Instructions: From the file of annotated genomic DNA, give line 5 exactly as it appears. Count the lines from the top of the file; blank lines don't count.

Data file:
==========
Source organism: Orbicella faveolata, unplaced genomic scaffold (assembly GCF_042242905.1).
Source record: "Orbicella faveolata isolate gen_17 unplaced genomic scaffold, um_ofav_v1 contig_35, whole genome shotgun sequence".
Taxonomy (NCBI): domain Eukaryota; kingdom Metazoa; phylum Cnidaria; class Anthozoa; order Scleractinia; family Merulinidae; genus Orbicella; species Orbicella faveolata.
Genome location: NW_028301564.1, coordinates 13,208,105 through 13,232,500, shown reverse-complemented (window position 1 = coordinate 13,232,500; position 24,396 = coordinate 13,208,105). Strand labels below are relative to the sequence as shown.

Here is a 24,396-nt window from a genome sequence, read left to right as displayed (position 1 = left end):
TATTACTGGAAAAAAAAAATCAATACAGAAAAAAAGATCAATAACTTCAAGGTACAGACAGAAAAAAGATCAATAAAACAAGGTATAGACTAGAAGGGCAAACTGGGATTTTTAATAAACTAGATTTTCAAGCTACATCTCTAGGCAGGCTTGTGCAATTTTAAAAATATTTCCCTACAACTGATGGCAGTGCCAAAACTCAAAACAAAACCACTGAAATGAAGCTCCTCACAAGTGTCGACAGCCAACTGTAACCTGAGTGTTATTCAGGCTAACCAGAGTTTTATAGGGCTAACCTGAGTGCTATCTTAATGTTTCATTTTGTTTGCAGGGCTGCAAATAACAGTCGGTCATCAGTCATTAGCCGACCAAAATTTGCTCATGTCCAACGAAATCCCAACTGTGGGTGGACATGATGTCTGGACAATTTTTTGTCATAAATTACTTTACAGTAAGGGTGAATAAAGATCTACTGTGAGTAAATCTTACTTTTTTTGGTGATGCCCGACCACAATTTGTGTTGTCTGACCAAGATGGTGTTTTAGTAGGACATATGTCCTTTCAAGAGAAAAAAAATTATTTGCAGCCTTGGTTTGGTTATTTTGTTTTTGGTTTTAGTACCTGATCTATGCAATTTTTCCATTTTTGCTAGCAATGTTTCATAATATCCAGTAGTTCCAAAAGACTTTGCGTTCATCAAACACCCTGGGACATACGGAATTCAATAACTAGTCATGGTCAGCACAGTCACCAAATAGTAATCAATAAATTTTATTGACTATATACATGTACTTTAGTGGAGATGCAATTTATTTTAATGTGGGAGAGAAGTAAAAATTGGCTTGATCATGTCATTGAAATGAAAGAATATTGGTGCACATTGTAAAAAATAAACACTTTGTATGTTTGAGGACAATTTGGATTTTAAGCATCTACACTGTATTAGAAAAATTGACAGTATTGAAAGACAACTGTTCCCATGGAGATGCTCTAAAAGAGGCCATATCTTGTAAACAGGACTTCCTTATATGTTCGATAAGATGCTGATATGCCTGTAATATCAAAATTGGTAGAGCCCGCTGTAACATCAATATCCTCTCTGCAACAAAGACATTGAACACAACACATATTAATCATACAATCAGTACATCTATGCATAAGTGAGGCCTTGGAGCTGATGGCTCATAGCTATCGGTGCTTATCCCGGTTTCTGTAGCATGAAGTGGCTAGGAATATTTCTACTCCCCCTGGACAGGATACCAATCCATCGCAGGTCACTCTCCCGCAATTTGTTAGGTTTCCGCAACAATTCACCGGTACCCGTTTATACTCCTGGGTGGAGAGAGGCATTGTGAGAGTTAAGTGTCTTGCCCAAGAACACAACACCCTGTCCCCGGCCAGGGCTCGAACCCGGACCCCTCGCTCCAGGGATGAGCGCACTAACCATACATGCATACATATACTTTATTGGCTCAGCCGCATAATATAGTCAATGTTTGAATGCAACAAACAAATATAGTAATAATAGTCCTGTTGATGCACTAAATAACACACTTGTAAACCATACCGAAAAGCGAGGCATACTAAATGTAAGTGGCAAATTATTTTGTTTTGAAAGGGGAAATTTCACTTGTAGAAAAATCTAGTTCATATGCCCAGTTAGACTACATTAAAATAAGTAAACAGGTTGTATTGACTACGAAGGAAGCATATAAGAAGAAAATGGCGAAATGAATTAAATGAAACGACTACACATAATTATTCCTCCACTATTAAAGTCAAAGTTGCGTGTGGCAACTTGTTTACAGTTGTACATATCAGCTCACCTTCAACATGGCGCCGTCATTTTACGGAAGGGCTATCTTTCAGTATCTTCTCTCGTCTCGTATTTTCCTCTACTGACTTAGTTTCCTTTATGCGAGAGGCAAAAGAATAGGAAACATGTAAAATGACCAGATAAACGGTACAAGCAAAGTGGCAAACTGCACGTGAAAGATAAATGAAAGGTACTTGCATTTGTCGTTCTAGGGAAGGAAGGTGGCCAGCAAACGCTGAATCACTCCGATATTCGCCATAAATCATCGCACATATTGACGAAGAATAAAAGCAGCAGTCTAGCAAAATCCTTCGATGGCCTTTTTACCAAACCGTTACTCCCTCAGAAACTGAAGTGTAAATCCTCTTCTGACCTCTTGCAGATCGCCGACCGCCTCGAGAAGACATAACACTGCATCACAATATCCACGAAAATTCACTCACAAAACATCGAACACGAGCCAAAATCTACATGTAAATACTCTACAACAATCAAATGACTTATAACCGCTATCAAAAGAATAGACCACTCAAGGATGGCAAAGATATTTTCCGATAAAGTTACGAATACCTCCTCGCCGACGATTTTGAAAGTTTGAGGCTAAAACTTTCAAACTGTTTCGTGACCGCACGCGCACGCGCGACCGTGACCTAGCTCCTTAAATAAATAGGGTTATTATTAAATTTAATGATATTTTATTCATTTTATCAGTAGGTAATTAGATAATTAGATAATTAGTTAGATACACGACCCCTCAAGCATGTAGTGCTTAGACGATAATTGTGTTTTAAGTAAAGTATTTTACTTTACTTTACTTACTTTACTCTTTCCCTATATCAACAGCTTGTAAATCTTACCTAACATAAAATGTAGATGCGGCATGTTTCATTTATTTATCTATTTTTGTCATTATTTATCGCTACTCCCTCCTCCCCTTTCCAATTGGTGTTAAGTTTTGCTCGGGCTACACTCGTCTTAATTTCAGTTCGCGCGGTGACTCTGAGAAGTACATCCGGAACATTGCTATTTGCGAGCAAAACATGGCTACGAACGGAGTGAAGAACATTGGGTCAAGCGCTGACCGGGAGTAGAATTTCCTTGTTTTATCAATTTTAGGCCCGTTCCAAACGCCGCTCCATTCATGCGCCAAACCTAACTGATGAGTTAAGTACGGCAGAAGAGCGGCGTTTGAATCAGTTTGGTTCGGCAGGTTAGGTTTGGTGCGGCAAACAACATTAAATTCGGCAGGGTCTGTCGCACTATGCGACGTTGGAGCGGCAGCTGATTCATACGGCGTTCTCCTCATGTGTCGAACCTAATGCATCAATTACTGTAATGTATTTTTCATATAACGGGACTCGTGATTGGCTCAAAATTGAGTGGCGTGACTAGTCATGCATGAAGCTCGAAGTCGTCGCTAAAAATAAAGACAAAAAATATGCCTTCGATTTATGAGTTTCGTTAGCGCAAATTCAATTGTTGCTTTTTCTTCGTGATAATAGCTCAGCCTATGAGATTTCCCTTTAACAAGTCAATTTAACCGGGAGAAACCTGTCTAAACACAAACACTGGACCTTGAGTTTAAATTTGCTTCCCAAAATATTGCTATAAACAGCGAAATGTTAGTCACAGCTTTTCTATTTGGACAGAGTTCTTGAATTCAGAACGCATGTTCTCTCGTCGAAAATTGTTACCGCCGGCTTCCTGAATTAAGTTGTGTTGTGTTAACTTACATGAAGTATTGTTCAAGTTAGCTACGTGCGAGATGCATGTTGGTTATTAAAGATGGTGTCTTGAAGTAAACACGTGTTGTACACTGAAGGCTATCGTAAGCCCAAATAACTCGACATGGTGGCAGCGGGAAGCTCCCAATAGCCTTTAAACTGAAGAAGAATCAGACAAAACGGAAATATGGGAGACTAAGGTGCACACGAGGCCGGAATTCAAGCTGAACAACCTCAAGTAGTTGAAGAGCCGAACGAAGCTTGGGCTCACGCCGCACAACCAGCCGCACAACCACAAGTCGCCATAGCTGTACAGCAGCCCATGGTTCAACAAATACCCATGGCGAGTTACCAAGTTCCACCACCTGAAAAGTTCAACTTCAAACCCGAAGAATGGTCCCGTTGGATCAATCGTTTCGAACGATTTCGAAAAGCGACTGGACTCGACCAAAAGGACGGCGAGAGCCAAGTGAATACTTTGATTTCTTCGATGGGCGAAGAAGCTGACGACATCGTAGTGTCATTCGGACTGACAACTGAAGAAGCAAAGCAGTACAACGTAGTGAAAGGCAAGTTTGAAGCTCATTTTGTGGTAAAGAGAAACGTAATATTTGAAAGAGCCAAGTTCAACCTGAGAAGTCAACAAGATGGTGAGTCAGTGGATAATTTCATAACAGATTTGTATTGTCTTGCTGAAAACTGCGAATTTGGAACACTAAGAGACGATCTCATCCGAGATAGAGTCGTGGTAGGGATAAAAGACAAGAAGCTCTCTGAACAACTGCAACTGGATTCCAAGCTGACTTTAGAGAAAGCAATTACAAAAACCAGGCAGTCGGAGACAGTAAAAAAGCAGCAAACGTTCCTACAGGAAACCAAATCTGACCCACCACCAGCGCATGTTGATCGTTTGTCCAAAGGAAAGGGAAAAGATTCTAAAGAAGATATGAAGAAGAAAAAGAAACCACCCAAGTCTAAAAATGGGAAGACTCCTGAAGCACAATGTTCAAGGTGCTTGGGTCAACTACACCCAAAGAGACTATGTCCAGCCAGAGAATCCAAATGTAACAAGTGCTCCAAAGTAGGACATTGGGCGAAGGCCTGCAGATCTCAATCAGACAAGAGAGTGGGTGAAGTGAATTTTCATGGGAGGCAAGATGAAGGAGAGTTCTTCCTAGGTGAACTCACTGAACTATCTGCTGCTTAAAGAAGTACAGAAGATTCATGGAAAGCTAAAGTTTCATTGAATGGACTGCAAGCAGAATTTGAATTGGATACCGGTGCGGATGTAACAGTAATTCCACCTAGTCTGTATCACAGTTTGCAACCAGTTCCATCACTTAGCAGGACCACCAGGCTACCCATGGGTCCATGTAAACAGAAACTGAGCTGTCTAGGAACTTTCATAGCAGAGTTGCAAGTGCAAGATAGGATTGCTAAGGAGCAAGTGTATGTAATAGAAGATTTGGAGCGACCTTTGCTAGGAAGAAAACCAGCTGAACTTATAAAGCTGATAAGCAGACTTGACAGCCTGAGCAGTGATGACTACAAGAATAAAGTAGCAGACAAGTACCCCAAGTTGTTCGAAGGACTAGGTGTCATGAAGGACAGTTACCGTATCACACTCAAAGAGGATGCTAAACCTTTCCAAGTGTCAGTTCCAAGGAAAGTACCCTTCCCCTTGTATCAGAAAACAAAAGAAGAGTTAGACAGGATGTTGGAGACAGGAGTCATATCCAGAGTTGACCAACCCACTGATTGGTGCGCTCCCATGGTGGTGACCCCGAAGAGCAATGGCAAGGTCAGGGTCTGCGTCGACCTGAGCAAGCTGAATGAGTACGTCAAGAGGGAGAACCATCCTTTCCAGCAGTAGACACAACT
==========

Here is a 24,396-nt window from a genome sequence, read left to right as displayed (position 1 = left end):